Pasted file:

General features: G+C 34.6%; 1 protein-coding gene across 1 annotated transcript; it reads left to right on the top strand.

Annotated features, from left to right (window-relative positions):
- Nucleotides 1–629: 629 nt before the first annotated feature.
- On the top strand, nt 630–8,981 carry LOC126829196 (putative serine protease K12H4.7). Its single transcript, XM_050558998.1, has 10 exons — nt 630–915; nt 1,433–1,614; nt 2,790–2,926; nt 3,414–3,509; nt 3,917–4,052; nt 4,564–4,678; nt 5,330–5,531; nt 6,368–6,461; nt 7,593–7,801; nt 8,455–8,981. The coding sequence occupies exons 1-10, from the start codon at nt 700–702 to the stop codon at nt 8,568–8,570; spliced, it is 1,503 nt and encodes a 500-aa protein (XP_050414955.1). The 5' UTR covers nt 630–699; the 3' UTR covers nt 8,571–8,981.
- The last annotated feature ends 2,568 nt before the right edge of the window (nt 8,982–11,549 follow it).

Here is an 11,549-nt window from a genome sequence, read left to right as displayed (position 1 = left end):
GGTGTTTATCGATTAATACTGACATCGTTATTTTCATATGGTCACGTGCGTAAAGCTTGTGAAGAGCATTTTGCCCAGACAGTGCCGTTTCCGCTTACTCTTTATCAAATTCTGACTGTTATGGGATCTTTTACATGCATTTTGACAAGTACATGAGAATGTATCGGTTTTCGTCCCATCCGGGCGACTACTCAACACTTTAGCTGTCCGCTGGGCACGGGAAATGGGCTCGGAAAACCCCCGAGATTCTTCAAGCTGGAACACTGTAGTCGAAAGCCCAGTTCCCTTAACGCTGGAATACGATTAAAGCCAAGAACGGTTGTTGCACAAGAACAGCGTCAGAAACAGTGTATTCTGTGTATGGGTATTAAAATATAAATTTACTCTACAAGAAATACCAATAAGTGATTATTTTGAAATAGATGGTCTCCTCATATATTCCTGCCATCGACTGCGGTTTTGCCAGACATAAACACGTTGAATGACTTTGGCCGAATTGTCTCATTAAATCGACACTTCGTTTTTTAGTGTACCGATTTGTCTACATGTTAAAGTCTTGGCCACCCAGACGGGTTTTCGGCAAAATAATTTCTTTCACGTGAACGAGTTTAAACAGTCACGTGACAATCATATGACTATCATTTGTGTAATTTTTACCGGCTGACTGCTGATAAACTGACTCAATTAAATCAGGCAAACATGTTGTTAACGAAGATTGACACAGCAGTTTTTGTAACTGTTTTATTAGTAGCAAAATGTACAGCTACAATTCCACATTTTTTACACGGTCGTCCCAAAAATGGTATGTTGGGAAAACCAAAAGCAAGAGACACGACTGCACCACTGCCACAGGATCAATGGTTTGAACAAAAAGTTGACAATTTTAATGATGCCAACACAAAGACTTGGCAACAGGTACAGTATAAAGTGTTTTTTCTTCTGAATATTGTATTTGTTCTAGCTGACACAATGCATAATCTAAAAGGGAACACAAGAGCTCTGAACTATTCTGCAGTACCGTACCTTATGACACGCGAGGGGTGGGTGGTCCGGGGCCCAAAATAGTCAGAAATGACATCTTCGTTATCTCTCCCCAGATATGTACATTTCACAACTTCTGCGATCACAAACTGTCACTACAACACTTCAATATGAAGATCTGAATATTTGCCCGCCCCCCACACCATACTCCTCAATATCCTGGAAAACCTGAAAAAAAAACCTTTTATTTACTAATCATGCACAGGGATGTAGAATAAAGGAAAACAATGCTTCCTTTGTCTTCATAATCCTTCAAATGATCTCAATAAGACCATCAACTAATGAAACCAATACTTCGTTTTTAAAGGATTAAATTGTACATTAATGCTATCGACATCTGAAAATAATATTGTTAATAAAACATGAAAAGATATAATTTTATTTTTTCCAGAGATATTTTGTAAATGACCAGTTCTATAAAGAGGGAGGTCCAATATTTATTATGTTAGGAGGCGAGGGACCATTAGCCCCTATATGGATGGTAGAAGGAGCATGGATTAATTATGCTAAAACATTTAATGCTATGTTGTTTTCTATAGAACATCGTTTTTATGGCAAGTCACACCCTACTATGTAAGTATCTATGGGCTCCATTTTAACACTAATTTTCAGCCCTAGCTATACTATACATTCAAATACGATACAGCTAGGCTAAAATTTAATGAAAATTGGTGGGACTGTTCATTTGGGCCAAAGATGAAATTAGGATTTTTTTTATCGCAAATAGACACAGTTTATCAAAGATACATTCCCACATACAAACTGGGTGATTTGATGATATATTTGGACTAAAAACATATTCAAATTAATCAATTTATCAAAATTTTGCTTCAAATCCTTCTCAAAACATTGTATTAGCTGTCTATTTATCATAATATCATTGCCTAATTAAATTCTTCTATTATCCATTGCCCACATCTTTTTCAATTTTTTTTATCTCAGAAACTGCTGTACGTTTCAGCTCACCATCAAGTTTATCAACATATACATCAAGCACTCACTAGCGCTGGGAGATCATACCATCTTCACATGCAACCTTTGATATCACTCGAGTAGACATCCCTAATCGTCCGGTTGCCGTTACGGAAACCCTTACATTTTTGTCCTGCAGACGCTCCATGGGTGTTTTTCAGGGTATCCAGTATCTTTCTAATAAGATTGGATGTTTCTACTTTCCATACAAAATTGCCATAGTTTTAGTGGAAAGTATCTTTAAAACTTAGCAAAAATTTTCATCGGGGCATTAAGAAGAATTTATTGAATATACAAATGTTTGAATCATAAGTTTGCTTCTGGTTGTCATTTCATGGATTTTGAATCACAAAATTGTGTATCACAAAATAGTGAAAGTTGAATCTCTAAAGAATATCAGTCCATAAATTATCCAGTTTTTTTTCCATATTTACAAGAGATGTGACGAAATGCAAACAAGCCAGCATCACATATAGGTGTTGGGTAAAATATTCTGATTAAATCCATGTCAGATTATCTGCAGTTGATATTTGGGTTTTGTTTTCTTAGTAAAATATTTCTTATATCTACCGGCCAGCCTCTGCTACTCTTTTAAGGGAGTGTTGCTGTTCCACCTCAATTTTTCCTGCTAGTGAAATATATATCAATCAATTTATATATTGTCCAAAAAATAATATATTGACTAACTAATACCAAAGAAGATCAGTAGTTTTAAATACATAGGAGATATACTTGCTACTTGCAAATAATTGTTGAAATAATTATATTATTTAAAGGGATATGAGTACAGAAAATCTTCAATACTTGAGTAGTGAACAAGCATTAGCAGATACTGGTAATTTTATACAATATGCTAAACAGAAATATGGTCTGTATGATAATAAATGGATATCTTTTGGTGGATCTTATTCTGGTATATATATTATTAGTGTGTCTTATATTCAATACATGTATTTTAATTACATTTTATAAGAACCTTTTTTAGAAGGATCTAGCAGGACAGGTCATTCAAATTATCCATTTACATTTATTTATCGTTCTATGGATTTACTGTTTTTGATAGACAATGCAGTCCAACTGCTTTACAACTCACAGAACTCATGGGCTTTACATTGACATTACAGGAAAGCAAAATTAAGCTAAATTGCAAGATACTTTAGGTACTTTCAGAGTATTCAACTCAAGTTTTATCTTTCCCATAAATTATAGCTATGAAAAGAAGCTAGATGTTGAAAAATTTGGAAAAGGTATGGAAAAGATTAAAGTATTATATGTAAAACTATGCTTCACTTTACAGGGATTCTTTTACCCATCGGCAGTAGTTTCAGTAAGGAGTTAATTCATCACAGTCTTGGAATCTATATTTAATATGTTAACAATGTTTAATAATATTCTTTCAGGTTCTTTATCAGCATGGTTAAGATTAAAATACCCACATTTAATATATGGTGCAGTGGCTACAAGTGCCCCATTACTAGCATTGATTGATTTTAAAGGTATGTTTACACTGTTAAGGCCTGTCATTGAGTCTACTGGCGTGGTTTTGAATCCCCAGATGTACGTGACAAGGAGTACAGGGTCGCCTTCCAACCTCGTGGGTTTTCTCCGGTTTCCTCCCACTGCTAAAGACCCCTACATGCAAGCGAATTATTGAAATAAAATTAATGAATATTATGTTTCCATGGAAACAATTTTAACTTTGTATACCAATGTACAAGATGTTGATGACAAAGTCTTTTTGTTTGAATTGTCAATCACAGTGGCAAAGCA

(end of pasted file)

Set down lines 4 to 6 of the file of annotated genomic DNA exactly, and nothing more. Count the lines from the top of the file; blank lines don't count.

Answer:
- On the top strand, nt 630–8,981 carry LOC126829196 (putative serine protease K12H4.7). Its single transcript, XM_050558998.1, has 10 exons — nt 630–915; nt 1,433–1,614; nt 2,790–2,926; nt 3,414–3,509; nt 3,917–4,052; nt 4,564–4,678; nt 5,330–5,531; nt 6,368–6,461; nt 7,593–7,801; nt 8,455–8,981. The coding sequence occupies exons 1-10, from the start codon at nt 700–702 to the stop codon at nt 8,568–8,570; spliced, it is 1,503 nt and encodes a 500-aa protein (XP_050414955.1). The 5' UTR covers nt 630–699; the 3' UTR covers nt 8,571–8,981.
- The last annotated feature ends 2,568 nt before the right edge of the window (nt 8,982–11,549 follow it).

Here is an 11,549-nt window from a genome sequence, read left to right as displayed (position 1 = left end):